- "Talk Asia" host Monita Rajpal speaks with musician Pharrell Williams about his diverse career
- Also a producer and entrepreneur, he is involved in multiple business ventures
- Rajpal: "He has become the man everyone wants to work with"
Cerebral. That's how I would describe the producer, songwriter, musician Pharrell Williams if I could only use one word.
Yes, he's incredibly talented -- as co-founder of the production powerhouse The Neptunes, he and his partner Chad Hugo have netted hit after hit. They have worked with everyone from Britney Spears to Madonna. Justin Timberlake to Jay-Z.
Most recently, Robin Thicke probably wasn't a name you would have been familiar with until you heard this year's biggest hit "Blurred Lines" featuring Pharrell. Yup, that was The Neptunes' doing.
And don't forget about Daft Punk's "Get Lucky" the hit No. 2 on the Billboard charts and which Billboard described as "the Summer Song of 2013". It's just another part of the Pharrell phenomenon.
If you want to know more about Pharrell, you only have to look as far as the manifesto he wrote on his website. He says, "I serve and represent the OTHERS because I am one myself". The "others" being anyone who has ever felt outside of the "norm", anyone who has ever felt they couldn't be categorized, anyone who has ever felt different.
It's often safer to be inside the proverbial box. But it takes guts to not only say that the box is too small, but to go out and create a whole other space to be free and thrive. And that's what Mr. Williams has done.
For him, the internet is that space. It's a place where democracy rules but individuality reigns. Ironic since here is a guy who has succeeded where very few can. He has been accepted by the establishment in music, fashion, art and architecture. He has become the man everyone wants to work with.
In the research process and through our conversation I saw Williams as more than "the man of the moment" but a man with cross pop cultural influence.
He showed me a roadmap to a non-predictable professional life, one in which his career is custom-designed and climbs no particular ladder. He speaks of a "collective conscience" where a "shift in humanity" means there are no ladders. Instead, it's about seeking alternate horizons by designing your own life and your own path.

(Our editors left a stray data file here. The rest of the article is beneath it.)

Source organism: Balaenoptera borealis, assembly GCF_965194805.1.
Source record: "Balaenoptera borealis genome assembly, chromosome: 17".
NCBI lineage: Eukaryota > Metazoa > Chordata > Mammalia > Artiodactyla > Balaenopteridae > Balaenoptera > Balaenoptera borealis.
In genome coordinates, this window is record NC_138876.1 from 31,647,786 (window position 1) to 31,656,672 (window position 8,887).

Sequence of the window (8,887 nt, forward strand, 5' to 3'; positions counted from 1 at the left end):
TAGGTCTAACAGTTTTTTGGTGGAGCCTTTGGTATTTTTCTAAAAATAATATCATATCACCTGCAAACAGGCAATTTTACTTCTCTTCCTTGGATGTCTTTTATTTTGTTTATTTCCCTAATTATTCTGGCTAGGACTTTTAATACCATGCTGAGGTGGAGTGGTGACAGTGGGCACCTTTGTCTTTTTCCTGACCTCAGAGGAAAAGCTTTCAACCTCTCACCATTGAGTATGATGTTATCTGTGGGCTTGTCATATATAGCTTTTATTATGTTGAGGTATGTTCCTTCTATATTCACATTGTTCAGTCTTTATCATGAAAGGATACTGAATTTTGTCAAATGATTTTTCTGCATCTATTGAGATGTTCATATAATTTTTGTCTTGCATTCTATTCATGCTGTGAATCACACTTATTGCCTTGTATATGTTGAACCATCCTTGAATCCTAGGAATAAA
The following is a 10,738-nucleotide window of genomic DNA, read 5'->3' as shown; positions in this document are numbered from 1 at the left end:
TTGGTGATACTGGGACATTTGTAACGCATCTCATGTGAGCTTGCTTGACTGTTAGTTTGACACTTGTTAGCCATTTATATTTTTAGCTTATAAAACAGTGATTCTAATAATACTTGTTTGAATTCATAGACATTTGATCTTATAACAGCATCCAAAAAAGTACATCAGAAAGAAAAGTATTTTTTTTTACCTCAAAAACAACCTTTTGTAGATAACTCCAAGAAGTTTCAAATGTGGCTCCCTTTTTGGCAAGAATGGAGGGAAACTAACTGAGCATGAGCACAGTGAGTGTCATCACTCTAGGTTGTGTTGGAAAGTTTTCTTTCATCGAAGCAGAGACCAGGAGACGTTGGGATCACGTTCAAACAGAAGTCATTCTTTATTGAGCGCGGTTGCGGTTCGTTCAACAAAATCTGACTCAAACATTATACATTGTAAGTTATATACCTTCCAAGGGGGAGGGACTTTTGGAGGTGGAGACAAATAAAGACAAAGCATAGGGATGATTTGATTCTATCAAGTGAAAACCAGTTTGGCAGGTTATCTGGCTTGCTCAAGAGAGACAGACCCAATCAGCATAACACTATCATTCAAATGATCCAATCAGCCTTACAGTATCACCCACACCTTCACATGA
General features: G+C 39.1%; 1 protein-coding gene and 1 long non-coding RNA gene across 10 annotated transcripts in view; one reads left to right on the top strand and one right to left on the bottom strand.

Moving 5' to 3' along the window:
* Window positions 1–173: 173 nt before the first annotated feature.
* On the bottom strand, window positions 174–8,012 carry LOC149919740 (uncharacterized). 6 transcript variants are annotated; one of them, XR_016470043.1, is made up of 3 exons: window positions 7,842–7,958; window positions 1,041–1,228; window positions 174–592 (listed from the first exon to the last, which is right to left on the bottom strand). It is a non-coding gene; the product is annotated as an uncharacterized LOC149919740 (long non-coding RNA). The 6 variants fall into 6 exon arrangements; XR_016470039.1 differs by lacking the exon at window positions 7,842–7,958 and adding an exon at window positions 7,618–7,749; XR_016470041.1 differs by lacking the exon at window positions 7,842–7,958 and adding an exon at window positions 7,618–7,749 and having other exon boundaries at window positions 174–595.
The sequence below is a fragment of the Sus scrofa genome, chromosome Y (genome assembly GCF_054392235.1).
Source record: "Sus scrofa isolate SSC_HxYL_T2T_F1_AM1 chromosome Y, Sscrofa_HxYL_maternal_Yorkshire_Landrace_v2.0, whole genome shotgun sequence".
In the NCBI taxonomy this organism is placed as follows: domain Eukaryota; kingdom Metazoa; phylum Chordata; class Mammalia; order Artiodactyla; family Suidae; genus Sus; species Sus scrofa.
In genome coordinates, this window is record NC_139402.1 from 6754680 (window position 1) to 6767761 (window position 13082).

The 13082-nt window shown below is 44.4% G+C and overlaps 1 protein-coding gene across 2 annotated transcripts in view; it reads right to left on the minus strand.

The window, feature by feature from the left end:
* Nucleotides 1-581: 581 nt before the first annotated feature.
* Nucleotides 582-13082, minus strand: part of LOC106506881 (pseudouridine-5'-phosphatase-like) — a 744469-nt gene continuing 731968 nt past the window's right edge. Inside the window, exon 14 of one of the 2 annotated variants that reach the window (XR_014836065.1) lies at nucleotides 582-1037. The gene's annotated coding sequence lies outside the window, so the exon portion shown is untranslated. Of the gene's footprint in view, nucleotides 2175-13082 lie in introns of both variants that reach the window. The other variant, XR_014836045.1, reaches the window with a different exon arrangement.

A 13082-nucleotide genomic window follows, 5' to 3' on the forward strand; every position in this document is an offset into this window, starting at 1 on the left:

Through his "I Am Other" initiative, (which is now the umbrella framework under which all his projects operate) Pharrell capitalizes on this shift by turning the consumer generation he influences into fellow entrepreneurs.
He has created a forum where people can share and discuss ideas, thereby sealing his own position as a role model. He expresses his own ideas through music, movies, social media, and of course the internet. Williams calls it "a customization era" because "people want what they want right now."
Williams credits his diverse career to a lifelong curiosity that his mother instilled in him. She taught him to be open to all that is around him. And he is.
From conversations with the renowned neuroscientist Dr. Vilayanur S. Ramachandran and their discussions on the psychology of music to collaborations with the artist Takashi Murakami on a sculpture, Pharrell is a man who revels in cross-platform communication because for him, life is about maximizing existence in every way.
For Williams though, the most important message he could share to his fans is his perspective on humanity --it is one in which we all have something to offer and it is our duty to our self-respect to live life on our terms. The goal then would be to find a way to serve humanity through our given talents.
Williams shared with me the one thing that stuck with him that Ramachandran told him. He said "the apes and the monkeys reach for fruit, but man reaches for stars and that's the difference."
Through that wide-eyed wonder for all that this life has to offer, opportunities have made their way to him. He tells me "music has been the skeleton key that's opened every door of every opportunity that (I've) had."
Well that may be, but it's his humility and gratitude that make people seek him out. As he says, he takes his "ego's hat off and (leaves) it at the door". He is comfortable in his own skin and it shows. Maybe that's why his song "Happy" has already had over seven million views on YouTube. We all want some of that to rub off on us. I know I do.